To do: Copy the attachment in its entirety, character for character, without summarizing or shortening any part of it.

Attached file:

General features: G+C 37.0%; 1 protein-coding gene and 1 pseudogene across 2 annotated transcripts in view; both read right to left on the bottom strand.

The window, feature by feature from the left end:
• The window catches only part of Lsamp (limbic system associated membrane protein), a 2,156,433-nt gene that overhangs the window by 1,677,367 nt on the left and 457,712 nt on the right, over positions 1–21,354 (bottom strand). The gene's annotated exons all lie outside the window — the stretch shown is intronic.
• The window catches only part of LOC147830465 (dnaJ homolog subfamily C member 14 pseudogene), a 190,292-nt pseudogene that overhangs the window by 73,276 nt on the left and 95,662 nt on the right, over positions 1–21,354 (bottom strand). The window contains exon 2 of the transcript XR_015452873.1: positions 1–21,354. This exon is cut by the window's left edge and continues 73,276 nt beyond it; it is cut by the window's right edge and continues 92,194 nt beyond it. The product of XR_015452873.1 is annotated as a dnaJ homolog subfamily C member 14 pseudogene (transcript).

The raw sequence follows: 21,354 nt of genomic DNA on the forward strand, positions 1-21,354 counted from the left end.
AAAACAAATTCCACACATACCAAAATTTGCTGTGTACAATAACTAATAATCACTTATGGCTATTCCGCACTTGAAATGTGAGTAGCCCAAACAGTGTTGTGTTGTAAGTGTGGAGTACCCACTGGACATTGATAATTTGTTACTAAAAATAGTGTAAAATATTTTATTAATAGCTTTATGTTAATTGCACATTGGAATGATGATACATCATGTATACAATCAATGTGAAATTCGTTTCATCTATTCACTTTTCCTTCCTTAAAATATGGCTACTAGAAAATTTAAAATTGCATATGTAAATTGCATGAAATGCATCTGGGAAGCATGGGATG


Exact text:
General features: G+C 37.0%; 1 protein-coding gene and 1 pseudogene across 2 annotated transcripts in view; both read right to left on the bottom strand.

The window, feature by feature from the left end:
• The window catches only part of Lsamp (limbic system associated membrane protein), a 2,156,433-nt gene that overhangs the window by 1,677,367 nt on the left and 457,712 nt on the right, over positions 1–21,354 (bottom strand). The gene's annotated exons all lie outside the window — the stretch shown is intronic.
• The window catches only part of LOC147830465 (dnaJ homolog subfamily C member 14 pseudogene), a 190,292-nt pseudogene that overhangs the window by 73,276 nt on the left and 95,662 nt on the right, over positions 1–21,354 (bottom strand). The window contains exon 2 of the transcript XR_015452873.1: positions 1–21,354. This exon is cut by the window's left edge and continues 73,276 nt beyond it; it is cut by the window's right edge and continues 92,194 nt beyond it. The product of XR_015452873.1 is annotated as a dnaJ homolog subfamily C member 14 pseudogene (transcript).

The raw sequence follows: 21,354 nt of genomic DNA on the forward strand, positions 1-21,354 counted from the left end.
AAAACAAATTCCACACATACCAAAATTTGCTGTGTACAATAACTAATAATCACTTATGGCTATTCCGCACTTGAAATGTGAGTAGCCCAAACAGTGTTGTGTTGTAAGTGTGGAGTACCCACTGGACATTGATAATTTGTTACTAAAAATAGTGTAAAATATTTTATTAATAGCTTTATGTTAATTGCACATTGGAATGATGATACATCATGTATACAATCAATGTGAAATTCGTTTCATCTATTCACTTTTCCTTCCTTAAAATATGGCTACTAGAAAATTTAAAATTGCATATGTAAATTGCATGAAATGCATCTGGGAAGCATGGGATG